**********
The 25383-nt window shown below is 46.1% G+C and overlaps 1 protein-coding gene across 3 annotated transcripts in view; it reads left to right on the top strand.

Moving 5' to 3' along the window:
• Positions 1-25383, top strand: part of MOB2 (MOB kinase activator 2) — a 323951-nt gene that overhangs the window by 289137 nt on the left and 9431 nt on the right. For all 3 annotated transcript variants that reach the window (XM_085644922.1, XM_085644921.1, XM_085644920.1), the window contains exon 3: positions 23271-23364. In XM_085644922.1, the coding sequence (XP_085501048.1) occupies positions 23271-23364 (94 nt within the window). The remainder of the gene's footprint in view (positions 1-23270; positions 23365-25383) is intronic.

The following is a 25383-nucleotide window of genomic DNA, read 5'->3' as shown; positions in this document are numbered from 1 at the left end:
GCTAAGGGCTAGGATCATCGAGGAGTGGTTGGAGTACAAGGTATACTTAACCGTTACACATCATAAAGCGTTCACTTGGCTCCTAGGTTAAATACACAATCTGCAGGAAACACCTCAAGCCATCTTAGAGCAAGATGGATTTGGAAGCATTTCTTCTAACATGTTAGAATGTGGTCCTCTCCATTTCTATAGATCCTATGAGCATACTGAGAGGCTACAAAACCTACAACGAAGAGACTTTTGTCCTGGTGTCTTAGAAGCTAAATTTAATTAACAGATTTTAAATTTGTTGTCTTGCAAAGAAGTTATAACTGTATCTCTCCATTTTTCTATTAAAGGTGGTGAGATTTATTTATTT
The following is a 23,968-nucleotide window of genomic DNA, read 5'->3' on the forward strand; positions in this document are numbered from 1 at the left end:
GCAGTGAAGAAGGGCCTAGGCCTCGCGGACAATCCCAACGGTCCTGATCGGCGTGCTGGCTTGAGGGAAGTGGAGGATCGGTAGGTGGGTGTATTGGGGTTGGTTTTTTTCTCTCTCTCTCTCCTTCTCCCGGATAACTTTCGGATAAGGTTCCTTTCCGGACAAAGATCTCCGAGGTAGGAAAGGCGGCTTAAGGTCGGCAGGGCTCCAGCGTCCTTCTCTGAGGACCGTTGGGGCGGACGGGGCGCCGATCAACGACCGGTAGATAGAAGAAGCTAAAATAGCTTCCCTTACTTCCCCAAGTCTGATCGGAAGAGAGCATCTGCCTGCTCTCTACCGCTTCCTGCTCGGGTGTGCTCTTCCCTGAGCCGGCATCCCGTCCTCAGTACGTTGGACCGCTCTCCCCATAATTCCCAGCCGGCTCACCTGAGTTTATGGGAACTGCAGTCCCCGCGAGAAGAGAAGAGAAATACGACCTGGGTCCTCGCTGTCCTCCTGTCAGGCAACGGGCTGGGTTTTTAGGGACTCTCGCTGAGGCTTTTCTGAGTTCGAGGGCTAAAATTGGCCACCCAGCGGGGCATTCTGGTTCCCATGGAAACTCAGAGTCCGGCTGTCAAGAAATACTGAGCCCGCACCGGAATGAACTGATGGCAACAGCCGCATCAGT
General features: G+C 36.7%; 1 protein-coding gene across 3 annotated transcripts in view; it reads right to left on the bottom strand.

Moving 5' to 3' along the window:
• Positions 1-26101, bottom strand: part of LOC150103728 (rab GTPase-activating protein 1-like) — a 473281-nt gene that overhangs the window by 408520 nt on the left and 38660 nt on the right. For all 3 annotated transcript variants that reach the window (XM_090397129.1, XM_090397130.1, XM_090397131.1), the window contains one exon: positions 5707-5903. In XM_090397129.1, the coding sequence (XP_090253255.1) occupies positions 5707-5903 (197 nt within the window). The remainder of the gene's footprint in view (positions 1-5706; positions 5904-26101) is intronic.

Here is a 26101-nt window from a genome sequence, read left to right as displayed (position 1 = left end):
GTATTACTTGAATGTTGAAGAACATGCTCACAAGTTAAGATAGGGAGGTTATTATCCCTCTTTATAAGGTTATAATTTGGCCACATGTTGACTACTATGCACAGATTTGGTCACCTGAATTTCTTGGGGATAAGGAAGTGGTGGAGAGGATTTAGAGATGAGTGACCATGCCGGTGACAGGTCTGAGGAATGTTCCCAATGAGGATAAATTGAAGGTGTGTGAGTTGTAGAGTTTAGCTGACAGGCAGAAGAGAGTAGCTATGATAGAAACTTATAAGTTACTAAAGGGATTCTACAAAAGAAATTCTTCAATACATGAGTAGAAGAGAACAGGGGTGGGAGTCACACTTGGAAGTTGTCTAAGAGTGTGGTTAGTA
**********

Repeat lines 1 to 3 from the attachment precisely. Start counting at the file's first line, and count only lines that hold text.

The 25383-nt window shown below is 46.1% G+C and overlaps 1 protein-coding gene across 3 annotated transcripts in view; it reads left to right on the top strand.

Moving 5' to 3' along the window:
• Positions 1-25383, top strand: part of MOB2 (MOB kinase activator 2) — a 323951-nt gene that overhangs the window by 289137 nt on the left and 9431 nt on the right. For all 3 annotated transcript variants that reach the window (XM_085644922.1, XM_085644921.1, XM_085644920.1), the window contains exon 3: positions 23271-23364. In XM_085644922.1, the coding sequence (XP_085501048.1) occupies positions 23271-23364 (94 nt within the window). The remainder of the gene's footprint in view (positions 1-23270; positions 23365-25383) is intronic.